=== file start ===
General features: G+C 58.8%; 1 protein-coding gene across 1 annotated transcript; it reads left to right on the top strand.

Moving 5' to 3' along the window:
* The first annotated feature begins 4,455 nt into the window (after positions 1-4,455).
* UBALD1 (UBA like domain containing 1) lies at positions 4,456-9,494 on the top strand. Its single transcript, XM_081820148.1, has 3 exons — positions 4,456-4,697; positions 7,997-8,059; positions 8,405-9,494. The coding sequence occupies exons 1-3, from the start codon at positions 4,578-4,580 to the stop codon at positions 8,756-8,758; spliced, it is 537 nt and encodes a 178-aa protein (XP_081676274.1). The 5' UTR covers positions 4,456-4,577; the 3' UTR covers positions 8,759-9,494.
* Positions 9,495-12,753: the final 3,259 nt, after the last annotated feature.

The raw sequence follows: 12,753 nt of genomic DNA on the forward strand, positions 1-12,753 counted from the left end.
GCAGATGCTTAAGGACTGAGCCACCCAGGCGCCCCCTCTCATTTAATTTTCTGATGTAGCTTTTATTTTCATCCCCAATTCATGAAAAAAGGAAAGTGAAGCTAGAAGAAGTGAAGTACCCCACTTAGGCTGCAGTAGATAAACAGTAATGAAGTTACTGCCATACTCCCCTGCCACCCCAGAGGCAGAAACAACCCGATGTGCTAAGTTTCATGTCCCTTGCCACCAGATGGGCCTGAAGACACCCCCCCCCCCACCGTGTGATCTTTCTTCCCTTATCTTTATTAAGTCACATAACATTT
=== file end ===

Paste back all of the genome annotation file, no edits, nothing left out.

General features: G+C 58.8%; 1 protein-coding gene across 1 annotated transcript; it reads left to right on the top strand.

Moving 5' to 3' along the window:
* The first annotated feature begins 4,455 nt into the window (after positions 1-4,455).
* UBALD1 (UBA like domain containing 1) lies at positions 4,456-9,494 on the top strand. Its single transcript, XM_081820148.1, has 3 exons — positions 4,456-4,697; positions 7,997-8,059; positions 8,405-9,494. The coding sequence occupies exons 1-3, from the start codon at positions 4,578-4,580 to the stop codon at positions 8,756-8,758; spliced, it is 537 nt and encodes a 178-aa protein (XP_081676274.1). The 5' UTR covers positions 4,456-4,577; the 3' UTR covers positions 8,759-9,494.
* Positions 9,495-12,753: the final 3,259 nt, after the last annotated feature.

The raw sequence follows: 12,753 nt of genomic DNA on the forward strand, positions 1-12,753 counted from the left end.
GCAGATGCTTAAGGACTGAGCCACCCAGGCGCCCCCTCTCATTTAATTTTCTGATGTAGCTTTTATTTTCATCCCCAATTCATGAAAAAAGGAAAGTGAAGCTAGAAGAAGTGAAGTACCCCACTTAGGCTGCAGTAGATAAACAGTAATGAAGTTACTGCCATACTCCCCTGCCACCCCAGAGGCAGAAACAACCCGATGTGCTAAGTTTCATGTCCCTTGCCACCAGATGGGCCTGAAGACACCCCCCCCCCCACCGTGTGATCTTTCTTCCCTTATCTTTATTAAGTCACATAACATTT